Bronx youth host food drive for POTS

The students of P 186 are making a difference in the community by organizing a food drive to help aid the hungry throughout the Bronx.

One caring youth of class X13 of P 186, located at 750 Jennings Street, was reading the New York Post and became upset over reports concerning the number of people needing food and assistance. Seeing this student’s concern, teacher Dawn Gallagher decided the cause would be a great project for the class.

“The whole idea came from a student of mine. She was reading the paper and I saw her shaking her head, so I went over to her and she asked me to read it. It was an article stating how food pantries and kitchens were empty and how drastic the need is,” said Gallagher. “We all sat down and brainstormed and decided to bring in food.”

Together the eight students and school faculty choose to organize this drive for Part of the Solution, POTS, located at 2763 Webster Avenue, which provides nourishing meals and necessary supplies to Bronxites in need.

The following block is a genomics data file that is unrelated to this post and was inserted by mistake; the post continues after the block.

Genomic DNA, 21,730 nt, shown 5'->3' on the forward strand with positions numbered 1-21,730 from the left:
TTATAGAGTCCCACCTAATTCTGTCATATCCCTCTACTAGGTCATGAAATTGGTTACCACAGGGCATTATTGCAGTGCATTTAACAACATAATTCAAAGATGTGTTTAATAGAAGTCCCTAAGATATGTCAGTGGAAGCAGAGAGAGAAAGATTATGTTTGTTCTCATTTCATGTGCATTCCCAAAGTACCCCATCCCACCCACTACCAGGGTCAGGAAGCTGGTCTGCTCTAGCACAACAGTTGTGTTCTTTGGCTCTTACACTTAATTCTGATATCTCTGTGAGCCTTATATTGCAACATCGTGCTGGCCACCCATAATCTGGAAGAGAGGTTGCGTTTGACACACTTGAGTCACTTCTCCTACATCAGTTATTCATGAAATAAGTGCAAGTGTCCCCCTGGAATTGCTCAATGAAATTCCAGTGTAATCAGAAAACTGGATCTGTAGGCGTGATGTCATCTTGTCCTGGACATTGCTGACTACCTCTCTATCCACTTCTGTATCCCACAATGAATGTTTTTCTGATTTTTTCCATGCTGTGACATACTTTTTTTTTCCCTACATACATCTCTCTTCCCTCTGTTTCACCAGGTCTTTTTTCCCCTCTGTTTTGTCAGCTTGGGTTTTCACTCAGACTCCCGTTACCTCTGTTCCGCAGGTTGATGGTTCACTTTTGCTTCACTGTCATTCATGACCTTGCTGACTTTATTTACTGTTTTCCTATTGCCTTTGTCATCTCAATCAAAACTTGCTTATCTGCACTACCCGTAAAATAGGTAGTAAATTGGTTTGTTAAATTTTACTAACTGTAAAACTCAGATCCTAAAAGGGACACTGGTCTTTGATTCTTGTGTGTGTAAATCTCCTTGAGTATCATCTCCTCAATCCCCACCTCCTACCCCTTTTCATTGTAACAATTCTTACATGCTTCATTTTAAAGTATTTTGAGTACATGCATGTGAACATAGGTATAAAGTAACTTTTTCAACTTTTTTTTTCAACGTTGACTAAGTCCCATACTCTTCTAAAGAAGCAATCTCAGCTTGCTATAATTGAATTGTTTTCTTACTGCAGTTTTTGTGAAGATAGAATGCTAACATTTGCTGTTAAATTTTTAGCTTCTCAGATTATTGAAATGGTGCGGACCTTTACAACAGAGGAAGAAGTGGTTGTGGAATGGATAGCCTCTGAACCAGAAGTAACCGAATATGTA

“We are so happy these young kids are getting involved in the community,” said Taina Rodriguez, kitchen and volunteer coordinator at POTS. “This is a huge plus for us especially with the way the economy is, it is hard to get donations, and the fact that schools are coming up with ideas for food drives is wonderful.”

Upon seeing the class’s enthusiasm for the project, the rest of the school decided to join in and contribute, either through donations or finding ways to encourage student participation, such as making signs recognizing participants.

“I think what these students are doing is great and it is a good way to severely challenge the students,” said the second year principal, Ava Kaplan, who encouraged the X13 class to make a field trip out of the project, and deliver the goods themselves on Wednesday, December 17. “Its nice for the kids to see the final product. They are seeing this whole thing through, it helps them to feel good about themselves and raises their self-esteem.”

The students created fliers, made announcements, went around collecting from other classes, brought in boxes, and organized the food. They also were asked to complete several writing assignments, including a letter of thank you to the person running the food kitchen.

“Once we got the go ahead for this the kids just took off all the way and they seem to really enjoy it,” said Gallagher. “I want to try and make this an annual tradition and I know the faculty and staff would be incredible supportive of that.”

ood drive, POTS

More from Around NYC